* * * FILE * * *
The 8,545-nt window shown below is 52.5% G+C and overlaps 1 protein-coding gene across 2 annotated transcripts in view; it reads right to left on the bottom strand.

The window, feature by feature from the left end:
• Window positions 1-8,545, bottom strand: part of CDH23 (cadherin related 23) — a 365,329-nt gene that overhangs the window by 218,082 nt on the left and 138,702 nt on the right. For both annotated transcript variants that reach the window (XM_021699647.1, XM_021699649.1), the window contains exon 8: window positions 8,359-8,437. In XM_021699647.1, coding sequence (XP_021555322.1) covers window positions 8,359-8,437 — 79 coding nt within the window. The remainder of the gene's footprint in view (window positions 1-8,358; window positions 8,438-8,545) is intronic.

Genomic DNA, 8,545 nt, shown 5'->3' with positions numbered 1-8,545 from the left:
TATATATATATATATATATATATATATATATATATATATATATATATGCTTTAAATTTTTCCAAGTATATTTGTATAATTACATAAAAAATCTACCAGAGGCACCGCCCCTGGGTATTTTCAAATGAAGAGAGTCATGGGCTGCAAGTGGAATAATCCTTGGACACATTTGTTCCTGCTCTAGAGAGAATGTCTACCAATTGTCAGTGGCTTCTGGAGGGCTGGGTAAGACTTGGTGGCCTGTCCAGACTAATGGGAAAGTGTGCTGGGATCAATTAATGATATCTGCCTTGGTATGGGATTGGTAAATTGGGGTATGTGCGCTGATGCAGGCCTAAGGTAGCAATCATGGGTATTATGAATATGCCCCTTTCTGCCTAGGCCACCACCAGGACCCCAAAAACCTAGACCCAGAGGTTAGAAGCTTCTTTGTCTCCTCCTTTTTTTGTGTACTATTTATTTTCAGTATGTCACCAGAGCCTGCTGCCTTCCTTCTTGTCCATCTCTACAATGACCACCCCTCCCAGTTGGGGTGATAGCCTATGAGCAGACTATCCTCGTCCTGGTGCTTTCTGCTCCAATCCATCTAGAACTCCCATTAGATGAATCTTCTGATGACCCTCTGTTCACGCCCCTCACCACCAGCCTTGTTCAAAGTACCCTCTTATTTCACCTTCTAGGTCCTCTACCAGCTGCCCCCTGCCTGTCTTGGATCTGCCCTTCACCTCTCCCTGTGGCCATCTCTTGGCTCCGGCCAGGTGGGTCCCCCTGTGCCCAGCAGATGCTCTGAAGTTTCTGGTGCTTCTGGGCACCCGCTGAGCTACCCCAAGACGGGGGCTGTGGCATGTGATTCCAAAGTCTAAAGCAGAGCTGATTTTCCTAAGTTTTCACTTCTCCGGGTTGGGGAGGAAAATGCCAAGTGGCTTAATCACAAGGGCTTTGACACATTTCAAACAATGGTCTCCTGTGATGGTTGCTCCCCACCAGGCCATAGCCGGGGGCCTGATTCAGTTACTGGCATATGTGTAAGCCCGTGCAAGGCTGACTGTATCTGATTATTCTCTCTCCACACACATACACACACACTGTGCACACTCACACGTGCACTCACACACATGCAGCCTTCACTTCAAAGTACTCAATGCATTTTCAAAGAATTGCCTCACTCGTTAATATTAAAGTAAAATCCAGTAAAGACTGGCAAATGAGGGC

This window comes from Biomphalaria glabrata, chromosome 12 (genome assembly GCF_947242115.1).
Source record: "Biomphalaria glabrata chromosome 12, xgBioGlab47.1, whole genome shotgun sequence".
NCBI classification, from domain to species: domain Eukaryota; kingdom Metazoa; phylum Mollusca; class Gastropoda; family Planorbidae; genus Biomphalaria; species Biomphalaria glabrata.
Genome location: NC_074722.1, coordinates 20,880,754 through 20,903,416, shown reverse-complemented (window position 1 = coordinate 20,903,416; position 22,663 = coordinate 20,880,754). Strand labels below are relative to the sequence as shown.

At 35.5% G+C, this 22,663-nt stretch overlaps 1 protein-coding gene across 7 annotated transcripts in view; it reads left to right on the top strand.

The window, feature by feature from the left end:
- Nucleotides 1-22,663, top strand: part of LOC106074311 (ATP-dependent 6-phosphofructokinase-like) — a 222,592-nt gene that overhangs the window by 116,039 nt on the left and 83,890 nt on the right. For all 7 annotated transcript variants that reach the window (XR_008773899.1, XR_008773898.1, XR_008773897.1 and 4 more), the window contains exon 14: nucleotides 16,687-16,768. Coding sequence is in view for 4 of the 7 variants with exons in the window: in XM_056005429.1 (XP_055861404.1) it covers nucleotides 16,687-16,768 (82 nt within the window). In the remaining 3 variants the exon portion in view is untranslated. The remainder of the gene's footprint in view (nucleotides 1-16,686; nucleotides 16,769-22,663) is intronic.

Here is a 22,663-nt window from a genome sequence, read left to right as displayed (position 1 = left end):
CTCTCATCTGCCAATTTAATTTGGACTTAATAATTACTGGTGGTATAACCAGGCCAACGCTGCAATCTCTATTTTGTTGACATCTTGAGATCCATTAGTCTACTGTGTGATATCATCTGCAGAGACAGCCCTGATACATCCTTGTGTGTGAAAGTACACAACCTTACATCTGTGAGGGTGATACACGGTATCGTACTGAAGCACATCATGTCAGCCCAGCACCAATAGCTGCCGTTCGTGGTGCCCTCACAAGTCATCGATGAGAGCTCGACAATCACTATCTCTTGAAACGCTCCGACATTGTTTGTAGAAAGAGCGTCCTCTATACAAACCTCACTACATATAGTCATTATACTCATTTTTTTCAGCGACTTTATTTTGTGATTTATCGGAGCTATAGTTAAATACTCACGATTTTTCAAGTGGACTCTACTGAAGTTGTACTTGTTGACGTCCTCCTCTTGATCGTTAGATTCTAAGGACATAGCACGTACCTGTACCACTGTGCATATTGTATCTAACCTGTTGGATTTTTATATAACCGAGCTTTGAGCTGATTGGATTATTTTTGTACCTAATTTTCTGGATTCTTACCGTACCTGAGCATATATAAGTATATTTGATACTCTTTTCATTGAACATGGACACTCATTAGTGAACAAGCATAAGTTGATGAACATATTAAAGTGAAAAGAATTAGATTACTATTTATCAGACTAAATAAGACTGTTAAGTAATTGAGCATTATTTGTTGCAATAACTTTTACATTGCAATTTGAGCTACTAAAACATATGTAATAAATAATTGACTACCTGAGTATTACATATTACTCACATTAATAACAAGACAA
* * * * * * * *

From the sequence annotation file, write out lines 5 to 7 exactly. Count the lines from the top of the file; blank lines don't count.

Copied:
TATATATATATATATATATATATATATATATATATATATATATATATGCTTTAAATTTTTCCAAGTATATTTGTATAATTACATAAAAAATCTACCAGAGGCACCGCCCCTGGGTATTTTCAAATGAAGAGAGTCATGGGCTGCAAGTGGAATAATCCTTGGACACATTTGTTCCTGCTCTAGAGAGAATGTCTACCAATTGTCAGTGGCTTCTGGAGGGCTGGGTAAGACTTGGTGGCCTGTCCAGACTAATGGGAAAGTGTGCTGGGATCAATTAATGATATCTGCCTTGGTATGGGATTGGTAAATTGGGGTATGTGCGCTGATGCAGGCCTAAGGTAGCAATCATGGGTATTATGAATATGCCCCTTTCTGCCTAGGCCACCACCAGGACCCCAAAAACCTAGACCCAGAGGTTAGAAGCTTCTTTGTCTCCTCCTTTTTTTGTGTACTATTTATTTTCAGTATGTCACCAGAGCCTGCTGCCTTCCTTCTTGTCCATCTCTACAATGACCACCCCTCCCAGTTGGGGTGATAGCCTATGAGCAGACTATCCTCGTCCTGGTGCTTTCTGCTCCAATCCATCTAGAACTCCCATTAGATGAATCTTCTGATGACCCTCTGTTCACGCCCCTCACCACCAGCCTTGTTCAAAGTACCCTCTTATTTCACCTTCTAGGTCCTCTACCAGCTGCCCCCTGCCTGTCTTGGATCTGCCCTTCACCTCTCCCTGTGGCCATCTCTTGGCTCCGGCCAGGTGGGTCCCCCTGTGCCCAGCAGATGCTCTGAAGTTTCTGGTGCTTCTGGGCACCCGCTGAGCTACCCCAAGACGGGGGCTGTGGCATGTGATTCCAAAGTCTAAAGCAGAGCTGATTTTCCTAAGTTTTCACTTCTCCGGGTTGGGGAGGAAAATGCCAAGTGGCTTAATCACAAGGGCTTTGACACATTTCAAACAATGGTCTCCTGTGATGGTTGCTCCCCACCAGGCCATAGCCGGGGGCCTGATTCAGTTACTGGCATATGTGTAAGCCCGTGCAAGGCTGACTGTATCTGATTATTCTCTCTCCACACACATACACACACACTGTGCACACTCACACGTGCACTCACACACATGCAGCCTTCACTTCAAAGTACTCAATGCATTTTCAAAGAATTGCCTCACTCGTTAATATTAAAGTAAAATCCAGTAAAGACTGGCAAATGAGGGC

This window comes from Biomphalaria glabrata, chromosome 12 (genome assembly GCF_947242115.1).
Source record: "Biomphalaria glabrata chromosome 12, xgBioGlab47.1, whole genome shotgun sequence".